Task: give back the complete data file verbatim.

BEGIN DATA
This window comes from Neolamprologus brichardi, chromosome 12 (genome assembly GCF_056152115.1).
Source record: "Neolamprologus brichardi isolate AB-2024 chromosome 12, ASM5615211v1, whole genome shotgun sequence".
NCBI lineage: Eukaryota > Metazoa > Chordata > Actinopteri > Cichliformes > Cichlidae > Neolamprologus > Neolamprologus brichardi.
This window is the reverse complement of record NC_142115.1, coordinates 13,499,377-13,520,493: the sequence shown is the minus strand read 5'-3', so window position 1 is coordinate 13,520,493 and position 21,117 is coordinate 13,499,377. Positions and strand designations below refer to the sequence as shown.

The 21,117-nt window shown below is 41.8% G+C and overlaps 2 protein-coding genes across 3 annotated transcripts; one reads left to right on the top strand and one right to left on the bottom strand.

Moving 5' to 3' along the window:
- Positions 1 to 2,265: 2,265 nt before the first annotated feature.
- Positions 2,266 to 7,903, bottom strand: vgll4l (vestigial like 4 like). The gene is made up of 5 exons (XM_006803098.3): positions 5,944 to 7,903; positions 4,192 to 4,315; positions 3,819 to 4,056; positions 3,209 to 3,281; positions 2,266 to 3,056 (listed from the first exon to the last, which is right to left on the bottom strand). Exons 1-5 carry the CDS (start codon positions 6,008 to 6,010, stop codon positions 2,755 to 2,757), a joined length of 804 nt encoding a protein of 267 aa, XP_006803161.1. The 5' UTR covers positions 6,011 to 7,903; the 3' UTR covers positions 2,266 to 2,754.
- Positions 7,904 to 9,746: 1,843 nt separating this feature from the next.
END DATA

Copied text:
This window comes from Neolamprologus brichardi, chromosome 12 (genome assembly GCF_056152115.1).
Source record: "Neolamprologus brichardi isolate AB-2024 chromosome 12, ASM5615211v1, whole genome shotgun sequence".
NCBI lineage: Eukaryota > Metazoa > Chordata > Actinopteri > Cichliformes > Cichlidae > Neolamprologus > Neolamprologus brichardi.
This window is the reverse complement of record NC_142115.1, coordinates 13,499,377-13,520,493: the sequence shown is the minus strand read 5'-3', so window position 1 is coordinate 13,520,493 and position 21,117 is coordinate 13,499,377. Positions and strand designations below refer to the sequence as shown.

The 21,117-nt window shown below is 41.8% G+C and overlaps 2 protein-coding genes across 3 annotated transcripts; one reads left to right on the top strand and one right to left on the bottom strand.

Moving 5' to 3' along the window:
- Positions 1 to 2,265: 2,265 nt before the first annotated feature.
- Positions 2,266 to 7,903, bottom strand: vgll4l (vestigial like 4 like). The gene is made up of 5 exons (XM_006803098.3): positions 5,944 to 7,903; positions 4,192 to 4,315; positions 3,819 to 4,056; positions 3,209 to 3,281; positions 2,266 to 3,056 (listed from the first exon to the last, which is right to left on the bottom strand). Exons 1-5 carry the CDS (start codon positions 6,008 to 6,010, stop codon positions 2,755 to 2,757), a joined length of 804 nt encoding a protein of 267 aa, XP_006803161.1. The 5' UTR covers positions 6,011 to 7,903; the 3' UTR covers positions 2,266 to 2,754.
- Positions 7,904 to 9,746: 1,843 nt separating this feature from the next.